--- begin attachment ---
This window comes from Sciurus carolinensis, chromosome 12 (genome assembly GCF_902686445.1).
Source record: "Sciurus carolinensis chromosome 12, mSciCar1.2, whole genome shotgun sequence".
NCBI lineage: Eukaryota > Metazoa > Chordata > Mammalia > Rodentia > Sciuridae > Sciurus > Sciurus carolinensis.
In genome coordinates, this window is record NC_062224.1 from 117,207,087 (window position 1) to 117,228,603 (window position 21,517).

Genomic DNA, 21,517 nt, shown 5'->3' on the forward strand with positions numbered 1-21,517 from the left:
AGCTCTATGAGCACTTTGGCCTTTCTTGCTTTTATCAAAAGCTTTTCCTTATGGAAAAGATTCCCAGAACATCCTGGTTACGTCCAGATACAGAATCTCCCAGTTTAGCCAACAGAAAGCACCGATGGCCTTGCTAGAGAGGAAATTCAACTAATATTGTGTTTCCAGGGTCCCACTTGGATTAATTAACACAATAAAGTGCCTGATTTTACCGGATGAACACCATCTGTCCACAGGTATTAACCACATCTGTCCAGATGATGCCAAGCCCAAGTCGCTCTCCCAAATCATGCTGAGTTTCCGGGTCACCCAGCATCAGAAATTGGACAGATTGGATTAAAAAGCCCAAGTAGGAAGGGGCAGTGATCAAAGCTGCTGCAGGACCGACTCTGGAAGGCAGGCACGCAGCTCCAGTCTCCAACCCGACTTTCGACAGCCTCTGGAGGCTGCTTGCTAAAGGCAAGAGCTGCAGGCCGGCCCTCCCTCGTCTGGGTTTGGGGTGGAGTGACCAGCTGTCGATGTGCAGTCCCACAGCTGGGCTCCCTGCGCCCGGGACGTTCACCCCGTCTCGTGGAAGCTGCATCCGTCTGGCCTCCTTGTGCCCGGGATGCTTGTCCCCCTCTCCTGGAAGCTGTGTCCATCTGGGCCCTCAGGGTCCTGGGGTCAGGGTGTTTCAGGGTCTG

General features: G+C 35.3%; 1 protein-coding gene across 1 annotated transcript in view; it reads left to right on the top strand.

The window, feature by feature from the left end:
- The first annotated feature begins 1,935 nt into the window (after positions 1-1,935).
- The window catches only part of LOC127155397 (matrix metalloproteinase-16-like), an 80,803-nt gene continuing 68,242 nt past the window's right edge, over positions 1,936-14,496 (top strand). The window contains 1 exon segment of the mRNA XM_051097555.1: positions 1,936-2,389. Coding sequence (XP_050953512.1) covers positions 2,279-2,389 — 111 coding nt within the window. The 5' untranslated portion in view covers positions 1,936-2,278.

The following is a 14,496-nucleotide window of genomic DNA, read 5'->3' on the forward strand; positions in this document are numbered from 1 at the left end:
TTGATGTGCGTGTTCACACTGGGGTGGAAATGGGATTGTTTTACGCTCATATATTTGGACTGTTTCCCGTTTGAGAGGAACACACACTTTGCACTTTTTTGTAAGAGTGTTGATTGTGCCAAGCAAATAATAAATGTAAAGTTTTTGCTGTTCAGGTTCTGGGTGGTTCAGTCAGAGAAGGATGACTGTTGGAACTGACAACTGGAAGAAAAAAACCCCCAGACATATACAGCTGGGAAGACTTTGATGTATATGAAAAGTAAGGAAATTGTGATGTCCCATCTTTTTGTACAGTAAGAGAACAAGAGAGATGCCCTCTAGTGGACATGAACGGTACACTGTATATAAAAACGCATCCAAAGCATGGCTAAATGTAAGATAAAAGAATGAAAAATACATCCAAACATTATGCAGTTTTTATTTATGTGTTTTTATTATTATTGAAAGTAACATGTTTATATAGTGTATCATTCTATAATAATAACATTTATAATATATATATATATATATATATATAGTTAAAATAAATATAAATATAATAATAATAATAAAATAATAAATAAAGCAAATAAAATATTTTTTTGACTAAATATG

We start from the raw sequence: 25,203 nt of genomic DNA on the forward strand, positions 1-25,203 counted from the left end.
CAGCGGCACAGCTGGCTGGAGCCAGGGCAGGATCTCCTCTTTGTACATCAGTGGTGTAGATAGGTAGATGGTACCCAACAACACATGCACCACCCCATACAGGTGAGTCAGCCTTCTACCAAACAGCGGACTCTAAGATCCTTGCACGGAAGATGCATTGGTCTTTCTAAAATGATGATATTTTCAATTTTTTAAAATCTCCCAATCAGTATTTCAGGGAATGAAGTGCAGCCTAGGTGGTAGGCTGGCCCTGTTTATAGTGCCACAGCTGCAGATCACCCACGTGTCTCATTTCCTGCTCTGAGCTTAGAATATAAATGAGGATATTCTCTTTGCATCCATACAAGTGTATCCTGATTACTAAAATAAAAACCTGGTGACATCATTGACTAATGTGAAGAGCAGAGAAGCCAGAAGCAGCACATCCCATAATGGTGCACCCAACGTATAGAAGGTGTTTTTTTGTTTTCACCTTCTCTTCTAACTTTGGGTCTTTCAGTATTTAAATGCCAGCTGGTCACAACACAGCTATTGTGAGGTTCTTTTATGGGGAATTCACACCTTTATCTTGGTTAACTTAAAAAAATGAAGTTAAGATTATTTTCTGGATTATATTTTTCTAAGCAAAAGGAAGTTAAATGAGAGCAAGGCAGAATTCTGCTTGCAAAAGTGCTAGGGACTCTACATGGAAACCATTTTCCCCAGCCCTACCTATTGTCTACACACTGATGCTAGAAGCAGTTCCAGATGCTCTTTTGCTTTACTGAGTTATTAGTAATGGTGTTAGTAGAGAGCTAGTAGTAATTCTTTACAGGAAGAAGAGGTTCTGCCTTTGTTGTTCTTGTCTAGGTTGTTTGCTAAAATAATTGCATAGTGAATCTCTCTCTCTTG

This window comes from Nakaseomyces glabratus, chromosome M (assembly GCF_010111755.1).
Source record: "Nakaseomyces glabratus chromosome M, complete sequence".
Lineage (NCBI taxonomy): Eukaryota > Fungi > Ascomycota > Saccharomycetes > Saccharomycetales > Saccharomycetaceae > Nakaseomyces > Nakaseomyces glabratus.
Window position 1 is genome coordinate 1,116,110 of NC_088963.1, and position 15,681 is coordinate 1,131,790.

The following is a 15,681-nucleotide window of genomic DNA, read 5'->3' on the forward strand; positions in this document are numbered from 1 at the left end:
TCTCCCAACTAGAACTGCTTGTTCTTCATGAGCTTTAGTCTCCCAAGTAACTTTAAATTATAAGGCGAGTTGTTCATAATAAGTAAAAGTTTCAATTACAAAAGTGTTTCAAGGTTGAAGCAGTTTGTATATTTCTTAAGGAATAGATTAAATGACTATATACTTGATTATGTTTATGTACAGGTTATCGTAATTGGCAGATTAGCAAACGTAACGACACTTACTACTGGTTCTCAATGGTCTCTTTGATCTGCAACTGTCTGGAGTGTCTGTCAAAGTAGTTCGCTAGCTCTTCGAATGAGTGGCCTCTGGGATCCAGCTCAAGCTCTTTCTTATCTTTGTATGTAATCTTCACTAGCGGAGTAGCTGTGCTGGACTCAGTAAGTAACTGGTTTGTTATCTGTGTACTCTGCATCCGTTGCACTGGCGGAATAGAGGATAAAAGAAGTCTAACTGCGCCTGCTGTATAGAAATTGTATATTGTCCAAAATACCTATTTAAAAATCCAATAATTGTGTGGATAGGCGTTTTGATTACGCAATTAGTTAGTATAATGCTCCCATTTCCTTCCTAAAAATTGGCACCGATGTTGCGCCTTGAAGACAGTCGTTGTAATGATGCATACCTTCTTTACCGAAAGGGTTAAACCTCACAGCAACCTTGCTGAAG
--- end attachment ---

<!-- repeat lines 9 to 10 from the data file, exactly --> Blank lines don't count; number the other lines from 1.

- The first annotated feature begins 1,935 nt into the window (after positions 1-1,935).
- The window catches only part of LOC127155397 (matrix metalloproteinase-16-like), an 80,803-nt gene continuing 68,242 nt past the window's right edge, over positions 1,936-14,496 (top strand). The window contains 1 exon segment of the mRNA XM_051097555.1: positions 1,936-2,389. Coding sequence (XP_050953512.1) covers positions 2,279-2,389 — 111 coding nt within the window. The 5' untranslated portion in view covers positions 1,936-2,278.